by preserving the standard deviation and the amplitude of the function obtained
for GaAs with the direct method and by adjusting then the position with the
material composition dependence of
(
) and (
).
For
and of alloy materials (AB) the model
suggests a quadratic interpolation between the the values from Table 3.33
for the basic materials (A and B) depending on the material composition .
and are referred to as bowing parameters. The values used in this
model are summarized in Table 3.34.
Table 3.34:
Parameter values for energy relaxation times in alloy materials
Material 
[ps] 
[ps] 




[ps] 
AlGaAs 
0.35 
0.025 
61 
0.053 
0.853 
0.5 
1.0 
InGaAs 
1.8 
0.025 
34 
0.053 
0.853 
0.5 
1.0 
InGaP 
0.4 
0.21 
5.2 
0.04 
0 
0 
1.0 

The indirect method is applicable for all semiconductor alloys as explained in
Section 2.2. The lattice temperature dependence of
of GaAs is
preserved for both semiconductor alloys considered, AlGaAs and
InGaAs. This approximation is more accurate for low material
composition, which is more frequently used ().
In Fig. 3.43 the results of the model for
at 300 K for different material compositions are shown. Note the shift of
the electron temperature, at which
reaches its maximum to lower values
with the increase of . For high values () no peak value of
is observed. This behavior can be attributed to the composition dependence of the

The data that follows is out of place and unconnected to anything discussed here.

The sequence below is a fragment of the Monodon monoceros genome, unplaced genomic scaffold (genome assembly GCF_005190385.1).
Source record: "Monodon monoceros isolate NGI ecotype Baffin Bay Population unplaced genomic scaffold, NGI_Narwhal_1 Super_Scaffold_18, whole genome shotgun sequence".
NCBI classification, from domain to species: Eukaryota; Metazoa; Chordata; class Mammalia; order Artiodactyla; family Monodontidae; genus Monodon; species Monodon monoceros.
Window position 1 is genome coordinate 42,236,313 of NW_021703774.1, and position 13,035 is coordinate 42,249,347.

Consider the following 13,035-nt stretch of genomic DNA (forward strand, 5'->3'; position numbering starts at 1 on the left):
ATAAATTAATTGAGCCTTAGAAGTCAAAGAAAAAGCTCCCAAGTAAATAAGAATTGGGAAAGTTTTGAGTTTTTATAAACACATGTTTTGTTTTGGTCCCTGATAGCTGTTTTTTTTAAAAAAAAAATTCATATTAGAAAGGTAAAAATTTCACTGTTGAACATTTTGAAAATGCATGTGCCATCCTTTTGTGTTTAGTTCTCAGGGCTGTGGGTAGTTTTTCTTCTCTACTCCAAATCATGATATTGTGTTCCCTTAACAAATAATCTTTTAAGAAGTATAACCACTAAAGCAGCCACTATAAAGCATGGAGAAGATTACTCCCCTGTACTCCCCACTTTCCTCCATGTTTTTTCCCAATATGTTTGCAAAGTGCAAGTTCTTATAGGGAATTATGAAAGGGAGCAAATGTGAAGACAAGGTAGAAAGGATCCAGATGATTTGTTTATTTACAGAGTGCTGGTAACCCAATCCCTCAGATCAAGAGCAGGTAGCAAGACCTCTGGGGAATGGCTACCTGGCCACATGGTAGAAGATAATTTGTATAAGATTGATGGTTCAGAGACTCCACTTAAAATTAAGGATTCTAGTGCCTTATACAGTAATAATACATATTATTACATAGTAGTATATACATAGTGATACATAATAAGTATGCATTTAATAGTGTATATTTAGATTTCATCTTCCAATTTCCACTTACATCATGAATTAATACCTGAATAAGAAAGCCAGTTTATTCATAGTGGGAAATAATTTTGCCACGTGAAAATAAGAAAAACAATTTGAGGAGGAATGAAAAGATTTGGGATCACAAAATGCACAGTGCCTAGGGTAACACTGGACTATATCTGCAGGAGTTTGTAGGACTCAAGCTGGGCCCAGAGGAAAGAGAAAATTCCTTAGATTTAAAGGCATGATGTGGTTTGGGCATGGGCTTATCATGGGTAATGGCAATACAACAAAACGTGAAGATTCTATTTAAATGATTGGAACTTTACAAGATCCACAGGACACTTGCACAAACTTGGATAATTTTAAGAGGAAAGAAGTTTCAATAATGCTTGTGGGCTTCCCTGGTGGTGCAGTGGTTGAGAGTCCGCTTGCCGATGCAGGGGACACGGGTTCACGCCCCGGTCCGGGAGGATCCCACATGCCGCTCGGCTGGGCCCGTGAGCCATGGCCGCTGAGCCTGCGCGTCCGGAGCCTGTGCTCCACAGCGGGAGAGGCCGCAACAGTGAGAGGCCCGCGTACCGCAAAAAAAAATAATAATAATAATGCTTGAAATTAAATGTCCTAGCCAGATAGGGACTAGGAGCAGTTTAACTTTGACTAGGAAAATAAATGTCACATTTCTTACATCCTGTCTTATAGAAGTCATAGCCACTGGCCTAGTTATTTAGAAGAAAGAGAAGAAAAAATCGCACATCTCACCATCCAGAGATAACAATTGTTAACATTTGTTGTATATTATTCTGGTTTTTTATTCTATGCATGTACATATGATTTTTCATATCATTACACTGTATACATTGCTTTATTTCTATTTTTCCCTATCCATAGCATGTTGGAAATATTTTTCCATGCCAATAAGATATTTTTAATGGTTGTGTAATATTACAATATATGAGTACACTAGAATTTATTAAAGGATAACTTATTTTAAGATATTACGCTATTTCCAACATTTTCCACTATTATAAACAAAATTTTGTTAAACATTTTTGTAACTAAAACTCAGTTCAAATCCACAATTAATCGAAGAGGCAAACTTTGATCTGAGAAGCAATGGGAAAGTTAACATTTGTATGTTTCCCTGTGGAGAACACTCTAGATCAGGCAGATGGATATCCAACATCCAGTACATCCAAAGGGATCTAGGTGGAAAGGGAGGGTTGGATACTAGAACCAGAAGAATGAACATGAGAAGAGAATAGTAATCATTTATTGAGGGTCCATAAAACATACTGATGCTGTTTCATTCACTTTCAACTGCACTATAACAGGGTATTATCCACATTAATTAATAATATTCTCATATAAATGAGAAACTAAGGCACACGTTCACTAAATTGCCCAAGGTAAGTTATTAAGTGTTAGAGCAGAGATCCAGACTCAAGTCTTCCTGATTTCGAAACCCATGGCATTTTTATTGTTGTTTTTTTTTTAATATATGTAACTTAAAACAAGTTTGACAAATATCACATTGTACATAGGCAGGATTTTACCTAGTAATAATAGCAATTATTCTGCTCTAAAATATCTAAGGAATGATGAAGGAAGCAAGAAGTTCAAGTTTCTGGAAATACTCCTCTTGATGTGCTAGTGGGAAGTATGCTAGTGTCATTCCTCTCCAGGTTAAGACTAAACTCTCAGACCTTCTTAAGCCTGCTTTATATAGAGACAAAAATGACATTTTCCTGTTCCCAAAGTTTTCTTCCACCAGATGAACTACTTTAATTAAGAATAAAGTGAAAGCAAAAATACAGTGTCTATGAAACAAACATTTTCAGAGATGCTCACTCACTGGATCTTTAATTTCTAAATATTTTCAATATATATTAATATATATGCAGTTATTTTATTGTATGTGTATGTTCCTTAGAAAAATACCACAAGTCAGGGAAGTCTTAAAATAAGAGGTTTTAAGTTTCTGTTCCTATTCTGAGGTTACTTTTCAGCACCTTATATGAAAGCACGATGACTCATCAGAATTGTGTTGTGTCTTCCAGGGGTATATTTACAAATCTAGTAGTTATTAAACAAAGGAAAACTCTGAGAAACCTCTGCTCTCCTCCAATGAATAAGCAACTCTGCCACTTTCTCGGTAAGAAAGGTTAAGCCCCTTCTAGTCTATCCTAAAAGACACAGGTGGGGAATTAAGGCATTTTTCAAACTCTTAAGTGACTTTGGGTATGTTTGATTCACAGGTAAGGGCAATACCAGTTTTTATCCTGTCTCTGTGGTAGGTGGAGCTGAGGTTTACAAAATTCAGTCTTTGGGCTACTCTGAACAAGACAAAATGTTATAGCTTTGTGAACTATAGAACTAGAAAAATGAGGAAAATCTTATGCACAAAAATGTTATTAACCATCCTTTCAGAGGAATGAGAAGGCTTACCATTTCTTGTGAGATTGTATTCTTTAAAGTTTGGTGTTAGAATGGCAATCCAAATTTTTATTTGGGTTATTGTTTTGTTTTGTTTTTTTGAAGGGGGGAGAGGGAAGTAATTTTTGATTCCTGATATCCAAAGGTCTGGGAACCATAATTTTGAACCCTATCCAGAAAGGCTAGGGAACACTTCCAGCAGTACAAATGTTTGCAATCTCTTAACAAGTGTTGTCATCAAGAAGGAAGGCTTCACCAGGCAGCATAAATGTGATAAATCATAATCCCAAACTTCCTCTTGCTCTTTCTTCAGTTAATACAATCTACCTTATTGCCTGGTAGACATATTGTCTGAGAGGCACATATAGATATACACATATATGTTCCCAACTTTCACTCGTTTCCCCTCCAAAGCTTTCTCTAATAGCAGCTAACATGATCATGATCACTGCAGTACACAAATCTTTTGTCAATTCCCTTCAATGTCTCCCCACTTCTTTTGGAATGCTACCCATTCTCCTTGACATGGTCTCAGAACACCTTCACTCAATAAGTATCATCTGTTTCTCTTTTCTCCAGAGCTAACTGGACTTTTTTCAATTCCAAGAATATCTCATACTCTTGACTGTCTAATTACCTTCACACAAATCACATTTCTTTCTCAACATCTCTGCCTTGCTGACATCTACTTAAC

, and valley minima. When the Al fraction changes from to
, the energy difference between the and valleys varies
between and eV. The corresponding change of the electron energy
associated to the peak of
, varies between to
eV. Furthermore, for Al contents the valleys are the lowest ones,
and the bandgap becomes indirect. This explains the absence of a peak of
for .
For InGaAs similar results are obtained in Fig. 3.44. There is
a shift of the maximum
to higher values with increasing
Indium composition up to . This can be explained with the electron
population change due to
transitions. For InAs a quick shift to
lower values is observed, not explained by the dependence of the energy valleys
on . MonteCarlo simulation results show that at very high Indium contents
the average electron energy decreases and the saturation drift velocity
increases very much, but no clear results are available in this case.
Figure 3.43:
Energy relaxation time as a function of electron temperature
for different Al contents in AlGaAs at room temperature

Figure 3.44:
Energy relaxation time as a function of electron temperature
for different In contents in InGaAs at room temperature

The energy relaxation times are used in the HD mobility model
(3.129) and in the relaxation terms of the energy balance
equations (3.8) and (3.9). Additionally,
if selfheating is included, the energy relaxation times are used in the
relaxation terms of the lattice heat flow equation (3.17).
Using nonconstant electron energy relaxation times in
(3.129) allows proper modeling of the velocity overshoot in
the velocityfield characteristics for IIIV materials. In addition, it helps
better accuracy for the bias dependence of smallsignal parameters to be achieved.
Good agreement with the MC simulation results and its simple
analytical structure make it attractive for device simulation.
Next: 3.7 Generation and Recombination
Up: 3.6 Energy Relaxation Time
Previous: 3.6.1 Methodology
Vassil Palankovski
20010228